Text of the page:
Eric: There’s a set path, right but there’s only a finite amount of those types of people, the rest of the people are the ones who are getting a communication major, poli sci major, like what are my choices? Right? Like when you come out of college as it is a marketing, is it going to PR agency? Like what what does that even look like and it’s just so broad that that’s what I think what is so scary, but with today’s world like the possibilities are endless, I mean, I know plenty of people who make way more than my doctor friends right [00:33:00] now, right and so opportunity and you know career is just what you make of it.
What you want to do is just there’s just so much so much Commerce out there like
Rebecca: so much. so I have another question for you. You mentioned social media and you mentioned the rags to riches story and I don’t think that we read the rags to still rags stories.
Rebecca: and forever rags stories is that a little bit why you wanted to do this podcast? Can you share maybe be a little vulnerable and share a little bit of the not necessarily rags to rags but the rags to difficulties challenges not getting over those challenges as quickly as you had thought the facade of rags to riches.
Eric: Yeah. I mean like because of social media, there are going to be people out there who are going to flaunt their numbers and their sales [00:34:00] figures. I’m a seven-figure seller, eight figure seller and you know, they they’re not going to showcase like everything that took to get them there and.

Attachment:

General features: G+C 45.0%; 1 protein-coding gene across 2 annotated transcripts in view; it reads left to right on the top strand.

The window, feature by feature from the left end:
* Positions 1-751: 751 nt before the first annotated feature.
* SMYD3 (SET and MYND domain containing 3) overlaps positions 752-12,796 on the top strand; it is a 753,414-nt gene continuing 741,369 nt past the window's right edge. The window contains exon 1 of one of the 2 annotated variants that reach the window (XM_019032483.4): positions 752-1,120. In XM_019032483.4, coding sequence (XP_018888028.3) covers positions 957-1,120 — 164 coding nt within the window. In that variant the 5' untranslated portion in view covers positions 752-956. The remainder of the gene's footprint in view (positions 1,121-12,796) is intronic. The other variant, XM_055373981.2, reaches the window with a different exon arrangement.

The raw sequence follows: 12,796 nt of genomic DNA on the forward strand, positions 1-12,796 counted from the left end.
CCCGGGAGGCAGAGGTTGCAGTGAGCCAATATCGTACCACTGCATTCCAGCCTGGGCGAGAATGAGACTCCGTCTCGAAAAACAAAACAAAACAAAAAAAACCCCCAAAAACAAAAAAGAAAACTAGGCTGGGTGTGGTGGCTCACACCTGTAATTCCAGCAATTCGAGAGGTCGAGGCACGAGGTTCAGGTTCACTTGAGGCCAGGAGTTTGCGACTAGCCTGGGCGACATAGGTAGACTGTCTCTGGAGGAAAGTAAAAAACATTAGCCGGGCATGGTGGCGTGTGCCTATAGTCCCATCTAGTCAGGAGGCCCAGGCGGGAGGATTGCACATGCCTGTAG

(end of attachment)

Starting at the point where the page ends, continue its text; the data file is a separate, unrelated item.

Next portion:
They’re also going to be those that are frauds too right? Those who basically prey on the idea that people are looking for, you know wealth right? There are three things that sell it’s basically wealth, health, and sex right? These are all three areas that just sell in the market marketing world, right?
That’s why you see lingerie ads or sexy ads and basically how to become rich right or how to become healthier in terms of like Fitness and things like that. These are the three core things that people always want to improve upon or work on and so these are all things that all these say online people will try to.